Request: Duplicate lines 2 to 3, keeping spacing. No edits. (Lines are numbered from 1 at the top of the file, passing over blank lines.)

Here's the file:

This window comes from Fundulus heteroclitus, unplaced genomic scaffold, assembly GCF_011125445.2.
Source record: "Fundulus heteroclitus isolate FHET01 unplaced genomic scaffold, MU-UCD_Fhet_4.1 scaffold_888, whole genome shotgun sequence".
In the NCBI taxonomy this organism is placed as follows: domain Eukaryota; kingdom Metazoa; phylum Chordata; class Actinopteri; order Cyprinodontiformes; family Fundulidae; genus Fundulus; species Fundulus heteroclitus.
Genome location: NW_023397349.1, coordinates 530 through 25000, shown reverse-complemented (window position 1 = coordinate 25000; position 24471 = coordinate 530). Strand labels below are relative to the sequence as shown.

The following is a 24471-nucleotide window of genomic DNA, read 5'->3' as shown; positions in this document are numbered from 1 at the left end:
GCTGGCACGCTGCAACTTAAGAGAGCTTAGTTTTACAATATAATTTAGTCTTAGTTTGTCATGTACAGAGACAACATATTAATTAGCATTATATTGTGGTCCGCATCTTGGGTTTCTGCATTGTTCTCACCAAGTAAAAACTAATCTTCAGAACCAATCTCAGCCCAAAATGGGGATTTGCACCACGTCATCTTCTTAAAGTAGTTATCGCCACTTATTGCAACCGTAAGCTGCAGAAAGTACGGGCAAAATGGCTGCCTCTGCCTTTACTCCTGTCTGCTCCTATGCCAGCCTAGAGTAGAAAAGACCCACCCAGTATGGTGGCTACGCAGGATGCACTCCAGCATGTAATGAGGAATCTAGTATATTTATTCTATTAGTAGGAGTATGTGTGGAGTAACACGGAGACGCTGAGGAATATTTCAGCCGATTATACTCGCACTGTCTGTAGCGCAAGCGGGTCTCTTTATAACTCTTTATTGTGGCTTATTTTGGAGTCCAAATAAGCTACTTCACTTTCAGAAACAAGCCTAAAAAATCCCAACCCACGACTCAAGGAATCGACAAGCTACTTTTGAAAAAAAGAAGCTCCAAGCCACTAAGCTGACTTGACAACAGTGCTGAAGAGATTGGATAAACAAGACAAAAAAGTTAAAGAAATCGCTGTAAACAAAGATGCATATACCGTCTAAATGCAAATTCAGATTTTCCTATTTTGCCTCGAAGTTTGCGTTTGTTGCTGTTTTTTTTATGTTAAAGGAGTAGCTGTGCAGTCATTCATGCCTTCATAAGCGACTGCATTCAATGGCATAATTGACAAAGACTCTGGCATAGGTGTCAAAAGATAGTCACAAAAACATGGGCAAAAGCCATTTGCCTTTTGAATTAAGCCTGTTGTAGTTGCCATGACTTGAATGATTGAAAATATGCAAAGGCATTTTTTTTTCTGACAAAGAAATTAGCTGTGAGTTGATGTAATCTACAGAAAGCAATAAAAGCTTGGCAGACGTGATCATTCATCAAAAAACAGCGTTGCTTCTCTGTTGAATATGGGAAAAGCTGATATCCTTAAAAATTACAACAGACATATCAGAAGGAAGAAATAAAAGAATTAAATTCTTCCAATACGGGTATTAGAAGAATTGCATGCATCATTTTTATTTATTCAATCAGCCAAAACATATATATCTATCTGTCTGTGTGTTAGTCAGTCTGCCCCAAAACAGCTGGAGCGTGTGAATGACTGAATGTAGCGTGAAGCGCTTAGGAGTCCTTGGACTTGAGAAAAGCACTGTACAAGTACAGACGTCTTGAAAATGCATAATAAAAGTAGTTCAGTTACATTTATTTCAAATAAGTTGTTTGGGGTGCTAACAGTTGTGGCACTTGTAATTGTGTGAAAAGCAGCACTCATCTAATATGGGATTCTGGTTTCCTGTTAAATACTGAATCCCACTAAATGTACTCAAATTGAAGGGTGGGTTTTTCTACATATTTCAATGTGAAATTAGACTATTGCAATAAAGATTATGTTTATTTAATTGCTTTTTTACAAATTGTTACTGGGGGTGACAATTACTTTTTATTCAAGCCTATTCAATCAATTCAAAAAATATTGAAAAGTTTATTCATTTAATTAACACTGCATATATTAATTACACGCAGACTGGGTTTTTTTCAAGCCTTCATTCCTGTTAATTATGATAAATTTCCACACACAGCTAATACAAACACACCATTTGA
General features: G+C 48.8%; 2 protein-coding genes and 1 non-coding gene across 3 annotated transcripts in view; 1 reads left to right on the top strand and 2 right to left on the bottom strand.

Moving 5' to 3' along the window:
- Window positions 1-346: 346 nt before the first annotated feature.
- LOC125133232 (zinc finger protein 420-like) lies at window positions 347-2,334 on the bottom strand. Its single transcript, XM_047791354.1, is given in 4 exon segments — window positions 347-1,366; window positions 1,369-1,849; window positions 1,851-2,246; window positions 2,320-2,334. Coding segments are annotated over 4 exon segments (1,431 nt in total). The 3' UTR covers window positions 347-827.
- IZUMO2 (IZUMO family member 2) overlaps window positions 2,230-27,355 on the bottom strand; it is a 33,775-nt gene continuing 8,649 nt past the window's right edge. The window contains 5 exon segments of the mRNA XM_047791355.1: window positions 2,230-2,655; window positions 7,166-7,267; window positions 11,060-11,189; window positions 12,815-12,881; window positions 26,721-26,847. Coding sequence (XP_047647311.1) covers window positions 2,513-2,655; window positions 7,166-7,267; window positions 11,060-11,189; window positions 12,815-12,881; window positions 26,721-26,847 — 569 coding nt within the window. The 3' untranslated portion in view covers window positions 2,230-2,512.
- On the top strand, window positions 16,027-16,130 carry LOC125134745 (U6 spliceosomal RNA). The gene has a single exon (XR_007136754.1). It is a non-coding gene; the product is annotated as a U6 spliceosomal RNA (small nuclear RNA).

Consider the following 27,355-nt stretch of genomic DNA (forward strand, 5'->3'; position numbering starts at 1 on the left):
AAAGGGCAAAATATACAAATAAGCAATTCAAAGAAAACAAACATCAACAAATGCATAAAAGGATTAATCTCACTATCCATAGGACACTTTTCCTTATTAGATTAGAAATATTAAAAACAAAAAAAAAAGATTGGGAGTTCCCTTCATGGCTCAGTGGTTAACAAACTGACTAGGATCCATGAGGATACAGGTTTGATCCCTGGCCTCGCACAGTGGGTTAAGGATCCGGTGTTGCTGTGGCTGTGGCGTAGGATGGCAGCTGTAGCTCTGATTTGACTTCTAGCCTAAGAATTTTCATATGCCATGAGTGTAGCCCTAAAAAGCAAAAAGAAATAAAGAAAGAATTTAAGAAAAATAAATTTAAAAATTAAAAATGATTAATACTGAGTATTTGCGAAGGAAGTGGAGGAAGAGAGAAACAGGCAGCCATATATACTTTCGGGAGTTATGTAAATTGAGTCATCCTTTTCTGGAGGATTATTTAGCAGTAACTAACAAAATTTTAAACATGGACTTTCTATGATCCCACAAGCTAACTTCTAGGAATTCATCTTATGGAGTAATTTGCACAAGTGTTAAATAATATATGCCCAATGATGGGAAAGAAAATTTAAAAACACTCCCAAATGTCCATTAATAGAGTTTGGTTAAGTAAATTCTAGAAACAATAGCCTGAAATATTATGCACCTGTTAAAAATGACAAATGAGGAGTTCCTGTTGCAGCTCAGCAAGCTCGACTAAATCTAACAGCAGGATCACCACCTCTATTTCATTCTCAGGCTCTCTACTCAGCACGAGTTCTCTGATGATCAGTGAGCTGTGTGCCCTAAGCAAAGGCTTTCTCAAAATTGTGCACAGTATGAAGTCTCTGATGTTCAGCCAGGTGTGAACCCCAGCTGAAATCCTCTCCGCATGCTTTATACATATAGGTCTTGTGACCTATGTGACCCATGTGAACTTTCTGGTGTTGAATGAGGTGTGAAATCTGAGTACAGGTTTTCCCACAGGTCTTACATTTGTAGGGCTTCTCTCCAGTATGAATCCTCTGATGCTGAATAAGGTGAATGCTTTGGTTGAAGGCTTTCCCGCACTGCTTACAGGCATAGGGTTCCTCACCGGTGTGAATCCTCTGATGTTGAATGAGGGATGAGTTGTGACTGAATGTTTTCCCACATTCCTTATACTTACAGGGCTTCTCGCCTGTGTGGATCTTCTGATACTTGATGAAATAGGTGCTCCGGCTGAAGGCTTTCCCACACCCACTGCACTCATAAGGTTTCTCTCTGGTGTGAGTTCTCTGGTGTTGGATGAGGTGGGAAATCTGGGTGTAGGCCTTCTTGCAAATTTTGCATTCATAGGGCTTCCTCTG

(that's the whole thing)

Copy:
Source record: "Fundulus heteroclitus isolate FHET01 unplaced genomic scaffold, MU-UCD_Fhet_4.1 scaffold_888, whole genome shotgun sequence".
In the NCBI taxonomy this organism is placed as follows: domain Eukaryota; kingdom Metazoa; phylum Chordata; class Actinopteri; order Cyprinodontiformes; family Fundulidae; genus Fundulus; species Fundulus heteroclitus.